Dancer, choreographer, and assistant professor of computer game design at George Mason University Boris Willis explores the relationship between game design and modern dance choreography. Learn about how the principles that make good choreography are the same as those that make good video games. A game of PacMan will never be the same.
October 1, 2014, was a big day for the dance field. Around the world,
five of the world’s best ballet companies joined together for a full day
of behind-the-scenes live streaming on YouTube featuring rehearsals,
interviews and company class. On the same day, the Wallace Foundation
announced a six-year, $40 million initiative to support building
audiences for sustainability. While I wondered if the planners of the
two events were each aware of the other, I also found myself staring at
the negative space between the two and wondering if anyone else noticed
the solution to be found within. Combine these two events with
Dance/USA’s recently announced “Call for Questions” for next year’s
conference and I figured it would be as good a time as any to posit a
few questions that I know are seldom asked (or answered properly) across
the arts community.
The first time I joined in the social-media craze was back in 2004,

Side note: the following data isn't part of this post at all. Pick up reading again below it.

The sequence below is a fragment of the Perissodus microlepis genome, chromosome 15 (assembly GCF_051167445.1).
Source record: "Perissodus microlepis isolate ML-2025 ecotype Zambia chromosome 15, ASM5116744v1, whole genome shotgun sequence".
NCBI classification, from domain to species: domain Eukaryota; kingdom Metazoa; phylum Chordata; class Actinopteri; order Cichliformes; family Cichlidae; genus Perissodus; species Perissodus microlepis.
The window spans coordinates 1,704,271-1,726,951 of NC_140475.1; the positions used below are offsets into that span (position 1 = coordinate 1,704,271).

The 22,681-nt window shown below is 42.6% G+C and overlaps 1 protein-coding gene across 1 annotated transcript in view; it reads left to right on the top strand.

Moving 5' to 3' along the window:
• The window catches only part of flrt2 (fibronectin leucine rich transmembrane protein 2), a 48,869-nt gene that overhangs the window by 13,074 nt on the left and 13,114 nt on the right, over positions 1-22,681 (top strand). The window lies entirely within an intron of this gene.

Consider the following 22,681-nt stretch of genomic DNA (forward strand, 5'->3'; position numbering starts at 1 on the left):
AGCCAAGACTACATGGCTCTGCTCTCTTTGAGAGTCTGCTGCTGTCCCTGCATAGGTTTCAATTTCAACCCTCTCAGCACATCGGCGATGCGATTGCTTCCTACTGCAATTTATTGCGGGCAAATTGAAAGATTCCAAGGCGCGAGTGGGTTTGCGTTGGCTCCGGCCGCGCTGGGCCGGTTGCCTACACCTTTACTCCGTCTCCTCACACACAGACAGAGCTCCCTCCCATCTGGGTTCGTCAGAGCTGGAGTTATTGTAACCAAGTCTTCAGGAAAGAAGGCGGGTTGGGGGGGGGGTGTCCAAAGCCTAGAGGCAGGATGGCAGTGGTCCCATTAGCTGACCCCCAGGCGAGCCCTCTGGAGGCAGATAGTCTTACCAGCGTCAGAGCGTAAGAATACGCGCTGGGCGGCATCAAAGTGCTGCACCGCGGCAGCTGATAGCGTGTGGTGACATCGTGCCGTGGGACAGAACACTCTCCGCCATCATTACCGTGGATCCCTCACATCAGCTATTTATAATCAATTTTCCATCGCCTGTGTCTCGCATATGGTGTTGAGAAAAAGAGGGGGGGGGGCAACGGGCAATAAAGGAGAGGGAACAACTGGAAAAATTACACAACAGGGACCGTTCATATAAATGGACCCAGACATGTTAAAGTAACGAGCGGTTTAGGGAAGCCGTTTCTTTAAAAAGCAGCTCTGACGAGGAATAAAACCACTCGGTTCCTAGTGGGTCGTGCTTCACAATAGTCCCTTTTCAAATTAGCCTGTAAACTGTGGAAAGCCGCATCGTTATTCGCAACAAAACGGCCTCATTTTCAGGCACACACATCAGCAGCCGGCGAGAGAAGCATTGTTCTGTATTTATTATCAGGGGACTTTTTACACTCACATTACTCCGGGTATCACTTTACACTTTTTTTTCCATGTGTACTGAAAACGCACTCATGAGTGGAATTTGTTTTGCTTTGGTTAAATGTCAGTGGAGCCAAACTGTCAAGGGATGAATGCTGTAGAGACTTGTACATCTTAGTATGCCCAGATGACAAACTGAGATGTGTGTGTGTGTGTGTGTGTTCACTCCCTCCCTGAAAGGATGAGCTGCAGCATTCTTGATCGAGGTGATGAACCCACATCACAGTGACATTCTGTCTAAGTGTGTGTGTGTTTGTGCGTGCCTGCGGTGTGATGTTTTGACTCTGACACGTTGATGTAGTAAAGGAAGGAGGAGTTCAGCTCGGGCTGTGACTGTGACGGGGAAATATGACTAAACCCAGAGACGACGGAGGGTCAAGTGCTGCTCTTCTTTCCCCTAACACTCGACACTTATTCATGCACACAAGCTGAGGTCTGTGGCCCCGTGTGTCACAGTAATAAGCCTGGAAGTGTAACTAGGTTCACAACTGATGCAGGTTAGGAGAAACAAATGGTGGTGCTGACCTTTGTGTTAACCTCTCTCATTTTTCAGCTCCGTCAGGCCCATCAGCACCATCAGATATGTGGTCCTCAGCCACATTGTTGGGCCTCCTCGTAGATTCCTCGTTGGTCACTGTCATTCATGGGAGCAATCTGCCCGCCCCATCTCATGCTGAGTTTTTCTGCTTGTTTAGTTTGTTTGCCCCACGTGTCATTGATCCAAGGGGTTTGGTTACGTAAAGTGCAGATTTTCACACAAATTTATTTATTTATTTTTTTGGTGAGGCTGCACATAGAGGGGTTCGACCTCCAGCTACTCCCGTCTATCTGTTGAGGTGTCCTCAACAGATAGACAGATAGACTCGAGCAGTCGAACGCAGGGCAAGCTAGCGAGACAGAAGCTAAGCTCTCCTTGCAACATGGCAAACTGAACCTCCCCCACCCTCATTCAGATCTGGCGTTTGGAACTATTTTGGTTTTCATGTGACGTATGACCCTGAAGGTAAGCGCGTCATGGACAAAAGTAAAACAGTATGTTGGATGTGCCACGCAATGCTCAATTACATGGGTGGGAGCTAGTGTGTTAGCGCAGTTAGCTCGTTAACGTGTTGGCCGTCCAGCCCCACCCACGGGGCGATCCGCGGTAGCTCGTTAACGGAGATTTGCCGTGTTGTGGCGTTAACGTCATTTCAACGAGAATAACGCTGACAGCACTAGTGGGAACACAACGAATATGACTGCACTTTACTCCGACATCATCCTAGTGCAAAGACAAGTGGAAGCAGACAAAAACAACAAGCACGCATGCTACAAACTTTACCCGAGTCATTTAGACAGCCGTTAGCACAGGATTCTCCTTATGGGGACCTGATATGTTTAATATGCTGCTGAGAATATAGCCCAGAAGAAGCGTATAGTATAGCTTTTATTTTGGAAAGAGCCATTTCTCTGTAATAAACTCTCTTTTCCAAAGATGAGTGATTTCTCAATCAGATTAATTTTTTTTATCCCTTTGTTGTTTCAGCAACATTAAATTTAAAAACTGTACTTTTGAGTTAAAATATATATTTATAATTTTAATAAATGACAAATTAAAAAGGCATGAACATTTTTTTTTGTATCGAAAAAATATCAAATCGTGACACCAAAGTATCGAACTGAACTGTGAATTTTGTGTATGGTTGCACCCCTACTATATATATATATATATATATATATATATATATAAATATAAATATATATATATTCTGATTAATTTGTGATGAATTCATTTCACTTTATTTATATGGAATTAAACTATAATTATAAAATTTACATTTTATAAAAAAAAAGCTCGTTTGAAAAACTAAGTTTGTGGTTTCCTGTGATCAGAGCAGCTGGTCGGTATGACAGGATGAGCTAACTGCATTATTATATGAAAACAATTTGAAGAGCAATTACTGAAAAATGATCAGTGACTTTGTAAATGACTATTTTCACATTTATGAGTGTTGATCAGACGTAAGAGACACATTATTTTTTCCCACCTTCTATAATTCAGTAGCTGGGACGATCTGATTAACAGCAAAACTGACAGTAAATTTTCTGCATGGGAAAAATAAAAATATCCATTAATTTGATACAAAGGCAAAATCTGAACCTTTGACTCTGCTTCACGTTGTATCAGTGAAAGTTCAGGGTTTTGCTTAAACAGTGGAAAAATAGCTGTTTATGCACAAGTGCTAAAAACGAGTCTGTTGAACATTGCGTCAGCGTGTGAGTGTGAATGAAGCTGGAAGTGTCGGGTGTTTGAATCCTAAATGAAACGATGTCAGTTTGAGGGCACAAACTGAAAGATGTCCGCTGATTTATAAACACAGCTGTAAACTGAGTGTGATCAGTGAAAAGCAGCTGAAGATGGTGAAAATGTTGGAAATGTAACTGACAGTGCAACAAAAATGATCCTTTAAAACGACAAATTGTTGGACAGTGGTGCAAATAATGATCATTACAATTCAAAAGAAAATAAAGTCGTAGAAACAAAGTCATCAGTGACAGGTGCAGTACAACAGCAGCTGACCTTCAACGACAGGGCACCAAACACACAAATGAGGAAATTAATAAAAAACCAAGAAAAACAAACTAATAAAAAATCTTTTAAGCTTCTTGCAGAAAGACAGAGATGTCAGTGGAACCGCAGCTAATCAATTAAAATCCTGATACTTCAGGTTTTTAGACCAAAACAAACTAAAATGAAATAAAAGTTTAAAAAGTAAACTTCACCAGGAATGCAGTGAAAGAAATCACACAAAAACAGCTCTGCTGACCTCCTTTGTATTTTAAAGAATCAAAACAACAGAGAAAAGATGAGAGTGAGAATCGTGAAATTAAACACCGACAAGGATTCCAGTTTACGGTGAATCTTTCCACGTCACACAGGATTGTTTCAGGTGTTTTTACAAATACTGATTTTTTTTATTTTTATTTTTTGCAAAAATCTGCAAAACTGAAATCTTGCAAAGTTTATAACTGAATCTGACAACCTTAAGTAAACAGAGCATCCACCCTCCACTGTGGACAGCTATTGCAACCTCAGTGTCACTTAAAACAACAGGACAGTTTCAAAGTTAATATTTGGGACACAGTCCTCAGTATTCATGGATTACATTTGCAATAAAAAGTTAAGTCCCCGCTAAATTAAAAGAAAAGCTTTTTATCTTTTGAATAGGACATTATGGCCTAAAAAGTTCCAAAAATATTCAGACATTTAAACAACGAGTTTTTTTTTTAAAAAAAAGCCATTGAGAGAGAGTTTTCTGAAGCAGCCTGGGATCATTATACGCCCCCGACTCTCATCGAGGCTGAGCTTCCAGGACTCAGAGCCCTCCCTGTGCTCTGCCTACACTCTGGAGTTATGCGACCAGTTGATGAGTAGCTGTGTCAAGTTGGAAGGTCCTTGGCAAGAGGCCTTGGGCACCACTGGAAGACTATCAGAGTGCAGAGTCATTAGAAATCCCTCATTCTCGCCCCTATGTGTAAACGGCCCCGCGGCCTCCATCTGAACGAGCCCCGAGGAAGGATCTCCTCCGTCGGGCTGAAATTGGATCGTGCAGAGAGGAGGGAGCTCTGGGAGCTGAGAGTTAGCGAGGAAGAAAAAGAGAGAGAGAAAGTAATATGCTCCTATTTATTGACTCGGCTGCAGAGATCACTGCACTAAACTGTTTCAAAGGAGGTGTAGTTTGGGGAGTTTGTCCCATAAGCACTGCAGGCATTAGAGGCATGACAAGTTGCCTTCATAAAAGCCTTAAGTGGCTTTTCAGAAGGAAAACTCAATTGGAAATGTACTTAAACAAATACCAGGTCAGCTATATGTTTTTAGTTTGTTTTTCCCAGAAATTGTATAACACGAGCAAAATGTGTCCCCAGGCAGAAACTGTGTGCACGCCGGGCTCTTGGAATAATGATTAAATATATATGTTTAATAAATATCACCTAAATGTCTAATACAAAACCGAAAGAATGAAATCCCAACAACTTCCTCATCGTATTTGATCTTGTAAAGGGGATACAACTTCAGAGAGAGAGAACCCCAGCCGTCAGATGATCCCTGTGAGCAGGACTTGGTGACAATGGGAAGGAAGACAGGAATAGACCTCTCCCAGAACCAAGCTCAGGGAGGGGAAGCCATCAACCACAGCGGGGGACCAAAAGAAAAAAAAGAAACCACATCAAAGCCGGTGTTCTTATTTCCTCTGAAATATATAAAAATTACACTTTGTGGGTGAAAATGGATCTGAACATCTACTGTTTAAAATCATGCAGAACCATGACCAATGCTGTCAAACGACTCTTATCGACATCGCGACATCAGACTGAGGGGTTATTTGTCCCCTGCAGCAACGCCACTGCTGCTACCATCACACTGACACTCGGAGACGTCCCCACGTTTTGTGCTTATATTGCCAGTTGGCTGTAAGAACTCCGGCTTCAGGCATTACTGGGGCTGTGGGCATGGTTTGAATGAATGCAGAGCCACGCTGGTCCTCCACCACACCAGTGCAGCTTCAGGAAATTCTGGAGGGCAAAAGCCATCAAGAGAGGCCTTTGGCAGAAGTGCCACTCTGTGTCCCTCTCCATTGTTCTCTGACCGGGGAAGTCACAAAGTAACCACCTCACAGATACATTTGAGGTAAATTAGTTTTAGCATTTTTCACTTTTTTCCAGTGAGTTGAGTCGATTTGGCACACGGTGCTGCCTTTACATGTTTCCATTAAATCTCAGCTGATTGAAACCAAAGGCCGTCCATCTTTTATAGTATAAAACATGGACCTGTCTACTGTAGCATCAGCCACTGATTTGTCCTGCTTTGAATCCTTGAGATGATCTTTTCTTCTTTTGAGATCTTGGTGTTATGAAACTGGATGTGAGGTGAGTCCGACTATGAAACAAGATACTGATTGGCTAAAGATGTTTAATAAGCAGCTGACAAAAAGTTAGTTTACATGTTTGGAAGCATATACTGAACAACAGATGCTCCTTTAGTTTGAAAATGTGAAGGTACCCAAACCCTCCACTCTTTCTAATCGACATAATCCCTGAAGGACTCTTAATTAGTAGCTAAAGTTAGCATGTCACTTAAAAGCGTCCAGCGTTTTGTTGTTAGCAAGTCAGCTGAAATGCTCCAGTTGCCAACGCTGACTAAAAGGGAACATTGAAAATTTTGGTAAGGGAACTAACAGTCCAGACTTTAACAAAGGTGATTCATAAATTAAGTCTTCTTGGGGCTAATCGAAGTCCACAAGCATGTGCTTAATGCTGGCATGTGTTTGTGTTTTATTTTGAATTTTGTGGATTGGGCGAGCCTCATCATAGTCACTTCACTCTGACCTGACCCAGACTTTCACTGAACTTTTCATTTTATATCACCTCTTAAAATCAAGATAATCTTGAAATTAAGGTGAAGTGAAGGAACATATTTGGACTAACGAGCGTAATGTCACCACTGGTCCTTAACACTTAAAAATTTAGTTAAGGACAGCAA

right after I had joined Pacific Northwest Ballet. I had friends that
had been using Myspace for a couple of years, but I felt that there was
no real reason for me to join in the fun. Little did I know that social-media would
eventually take over my entire idea of communication, nor did I envision
that it would become one of the greatest tools to market businesses to
Facebook recently began the rollout of social search. This powerful tool
will allow users on Facebook to enter queries such as “Broadway shows
in NYC my friends like,” “friends who like ballet,” or “concert venues
in Seattle my friends have been to.” Read on to learn more about harnessing this powerful interactive tool.
Dance companies and their supporting institutions will have to make
strategic and risky decisions about how they plan to distribute their
art to audiences. These decisions will play a significant role in
determining their future: whether it is bright or even exists at all.
If you manage a Facebook page, fewer of your fans are
seeing your posts. To be fair, there was never a time when 100 percent
of your fans saw each and every post. But recent changes make it more likely that you’ll get fewer views. Here are three free steps to take before resorting to promoted posts. Read on.
With Facebook, Twitter, Google+, and Pinterest, today there are so so many social networking options, why add one more to your over-flowing to-do list? Renowned dance photographer Christopher Duggan explains why Instagram can be a fun marketing tool and offers up some tips, too.
Someone should choreograph a dance about the sweeping importance of social media and the ups and downs of trying to manage a social media presence. No sooner does an arts organization begin to use “the next best thing” when something new, shinier, and sexier takes its place.